Cybersecurity Workforce Awareness
It’s now clear that this cyber threat is one of the most serious economic and national security challenges we face as a nation. It’s also clear that we’re not as prepared as we should be, as a government or as a county.
We not only have a shortage of the highly technically skilled people required to operate and support systems we have already deployed, we also face an even more desperate shortage of people who can design security systems, write safe computer code, and create the ever more sophisticated tools needed to prevent, detect, mitigate, and reconstitute systems after an attack.
A Human Capital Crisis in CyberSecurity , 2010
The cybersecurity workforce crisis is a complex problem. There is not only a shortage of workers but also a lack of skills among many of those already in the workforce. We have not yet established a pipeline of new workers for the future. Several ongoing issues exacerbate this. First, industry professionals confuse definitions of CyberSecurity and Information Assurance. Second, specific cybersecurity skills and a taxonomy of CyberSecurity roles are still evolving. Third, in the K12 domain, there has been significant recent attention devoted to cyberawareness efforts, however, there is a need to differentiate between awareness and workforce development programs. CyberWatch has been on the forefront of advocacy in enlightening students, parents, educators and the general citizenship to: the career opportunities in cybersecurity, the plethora of options and pathways, and the broader set of skills needed to meet the growing demands of the 21st Century CyberSecurity workforce.
The CyberWatch K12 Division promotes careers in CyberSecurity through a variety of venues to include: Cool Careers in CyberSecurity Workshops and an Annual Cool Careers in CyberSecurity for Girls Workshop, Annual Careers in CyberSecurity for School Counselors, Professional Development for Educators, Speakers, a multitude of Programs, Mid-Atlantic CCDC High School Shadowing, Career Fair and Expo, and a range of materials and resources. The CW K12 Division also helps support: CSSIA’s High School Network Security Competition, the DC3 Digital Forensics Challenge, the US Cyber Challenges, and the CyberPatriot.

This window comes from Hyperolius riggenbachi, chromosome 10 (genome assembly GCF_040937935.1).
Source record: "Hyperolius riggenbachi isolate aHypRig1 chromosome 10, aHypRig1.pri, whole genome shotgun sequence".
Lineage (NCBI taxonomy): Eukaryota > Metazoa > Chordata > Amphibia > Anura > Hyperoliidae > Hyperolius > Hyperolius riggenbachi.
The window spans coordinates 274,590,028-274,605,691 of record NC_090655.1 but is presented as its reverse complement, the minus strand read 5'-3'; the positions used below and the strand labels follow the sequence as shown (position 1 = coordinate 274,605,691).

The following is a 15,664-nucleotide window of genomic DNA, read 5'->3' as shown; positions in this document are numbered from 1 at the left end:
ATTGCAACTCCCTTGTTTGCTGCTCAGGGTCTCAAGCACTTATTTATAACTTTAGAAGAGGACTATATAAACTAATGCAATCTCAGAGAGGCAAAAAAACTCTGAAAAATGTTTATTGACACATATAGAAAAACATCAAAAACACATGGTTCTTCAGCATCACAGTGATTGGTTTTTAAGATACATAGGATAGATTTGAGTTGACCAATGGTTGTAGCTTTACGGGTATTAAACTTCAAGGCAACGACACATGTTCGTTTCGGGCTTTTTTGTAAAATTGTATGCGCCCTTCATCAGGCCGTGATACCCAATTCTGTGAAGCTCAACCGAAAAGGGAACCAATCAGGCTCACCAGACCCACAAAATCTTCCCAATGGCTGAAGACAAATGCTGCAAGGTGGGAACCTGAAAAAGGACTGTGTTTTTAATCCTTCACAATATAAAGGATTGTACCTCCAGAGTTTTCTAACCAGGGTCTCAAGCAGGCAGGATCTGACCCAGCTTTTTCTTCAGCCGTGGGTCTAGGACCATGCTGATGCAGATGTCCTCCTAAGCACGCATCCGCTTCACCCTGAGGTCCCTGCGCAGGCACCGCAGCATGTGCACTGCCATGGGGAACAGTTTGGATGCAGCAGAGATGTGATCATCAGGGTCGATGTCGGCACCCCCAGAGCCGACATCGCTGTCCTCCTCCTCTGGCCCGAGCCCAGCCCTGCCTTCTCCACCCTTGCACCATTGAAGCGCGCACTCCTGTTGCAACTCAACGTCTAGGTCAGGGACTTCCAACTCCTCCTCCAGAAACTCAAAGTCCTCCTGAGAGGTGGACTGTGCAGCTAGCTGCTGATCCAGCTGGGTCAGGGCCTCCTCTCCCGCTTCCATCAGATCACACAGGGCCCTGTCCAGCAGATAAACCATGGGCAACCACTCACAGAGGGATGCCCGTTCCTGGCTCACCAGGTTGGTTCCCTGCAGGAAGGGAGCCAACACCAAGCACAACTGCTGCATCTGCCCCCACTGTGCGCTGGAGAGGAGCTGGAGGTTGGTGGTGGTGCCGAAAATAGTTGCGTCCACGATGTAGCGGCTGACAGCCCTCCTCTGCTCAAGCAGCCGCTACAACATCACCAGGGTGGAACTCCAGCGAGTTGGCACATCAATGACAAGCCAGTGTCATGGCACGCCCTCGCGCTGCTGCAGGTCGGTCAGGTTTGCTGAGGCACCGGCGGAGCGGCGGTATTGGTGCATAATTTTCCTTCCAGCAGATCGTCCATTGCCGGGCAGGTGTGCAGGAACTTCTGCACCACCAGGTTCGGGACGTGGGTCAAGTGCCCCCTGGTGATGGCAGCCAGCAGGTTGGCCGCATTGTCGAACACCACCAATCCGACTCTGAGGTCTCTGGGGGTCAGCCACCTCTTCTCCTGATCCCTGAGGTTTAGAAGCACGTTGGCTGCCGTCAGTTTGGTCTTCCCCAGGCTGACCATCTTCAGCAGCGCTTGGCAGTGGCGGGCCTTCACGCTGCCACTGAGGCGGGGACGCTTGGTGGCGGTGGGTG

For some, CyberSecurity focuses on the technical aspects of computer defense: the safety of computers and computer systems in a networked environment, while Information Assurance focuses on confidentiality, integrity, availability and validation of data, and therefore CyberSecurity is a subset of Information Assurance. However, others, particularly the Department of Defense, state that IA is a subset of CyberSecurity , and CyberSecurity includes management of the risks associated with computers and networks and mission assurance. The CyberWatch K12 Division does not concern itself with the subtleties of the differences; it lives in the intersection of the definitions. We define here CyberSecurity in our context.
It seems that everything relies on computers and the internet now — communication (email, cellphones), entertainment (digital cable, mp3s), transportation (car engine systems, airplane navigation), shopping (online stores, credit cards), medicine (equipment, medical records), and the list goes on. How much of your daily life relies on computers? How much of your personal information is stored either on your own computer or on someone else's system?
The Center for Strategic and International Studies (CSIS) Commission on CyberSecurity fort the 44th Presidency suggests the term “cyber security services” to mean the development, implementation, operation and administration of measures and/or activities intended to prevent, detect, recover from and/or respond to intentional or inadvertent compromises of the confidentiality, integrity and availability of information technology including but not limited to intrusion detection, computer forensics, configuration management, and system development.
CyberSecurity involves protecting that information by preventing, detecting, and responding to attacks. In the most general terms, it involves protecting data and communications, but fields which may not necessarily fit everyone’s definition of cybersecurity may be involved. These include accounting, forensic science, law enforcement, bioengineering, intelligence, communications, management science, systems engineering, criminology, security engineering, computer science, and robotics.